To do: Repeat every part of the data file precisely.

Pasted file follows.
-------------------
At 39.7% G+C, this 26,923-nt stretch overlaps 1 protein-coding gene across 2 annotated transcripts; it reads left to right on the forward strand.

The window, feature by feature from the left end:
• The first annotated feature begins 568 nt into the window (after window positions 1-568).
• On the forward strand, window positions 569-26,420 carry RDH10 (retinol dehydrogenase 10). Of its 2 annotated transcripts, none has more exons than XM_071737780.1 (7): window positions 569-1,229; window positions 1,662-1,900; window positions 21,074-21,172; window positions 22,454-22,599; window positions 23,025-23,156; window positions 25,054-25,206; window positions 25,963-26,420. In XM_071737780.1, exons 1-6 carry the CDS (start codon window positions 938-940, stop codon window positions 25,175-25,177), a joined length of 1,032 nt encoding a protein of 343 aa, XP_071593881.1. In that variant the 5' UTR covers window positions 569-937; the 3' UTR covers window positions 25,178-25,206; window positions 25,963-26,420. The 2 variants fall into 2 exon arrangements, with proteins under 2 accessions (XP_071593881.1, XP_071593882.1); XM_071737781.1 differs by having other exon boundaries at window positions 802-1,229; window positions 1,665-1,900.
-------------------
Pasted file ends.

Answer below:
At 39.7% G+C, this 26,923-nt stretch overlaps 1 protein-coding gene across 2 annotated transcripts; it reads left to right on the forward strand.

The window, feature by feature from the left end:
• The first annotated feature begins 568 nt into the window (after window positions 1-568).
• On the forward strand, window positions 569-26,420 carry RDH10 (retinol dehydrogenase 10). Of its 2 annotated transcripts, none has more exons than XM_071737780.1 (7): window positions 569-1,229; window positions 1,662-1,900; window positions 21,074-21,172; window positions 22,454-22,599; window positions 23,025-23,156; window positions 25,054-25,206; window positions 25,963-26,420. In XM_071737780.1, exons 1-6 carry the CDS (start codon window positions 938-940, stop codon window positions 25,175-25,177), a joined length of 1,032 nt encoding a protein of 343 aa, XP_071593881.1. In that variant the 5' UTR covers window positions 569-937; the 3' UTR covers window positions 25,178-25,206; window positions 25,963-26,420. The 2 variants fall into 2 exon arrangements, with proteins under 2 accessions (XP_071593881.1, XP_071593882.1); XM_071737781.1 differs by having other exon boundaries at window positions 802-1,229; window positions 1,665-1,900.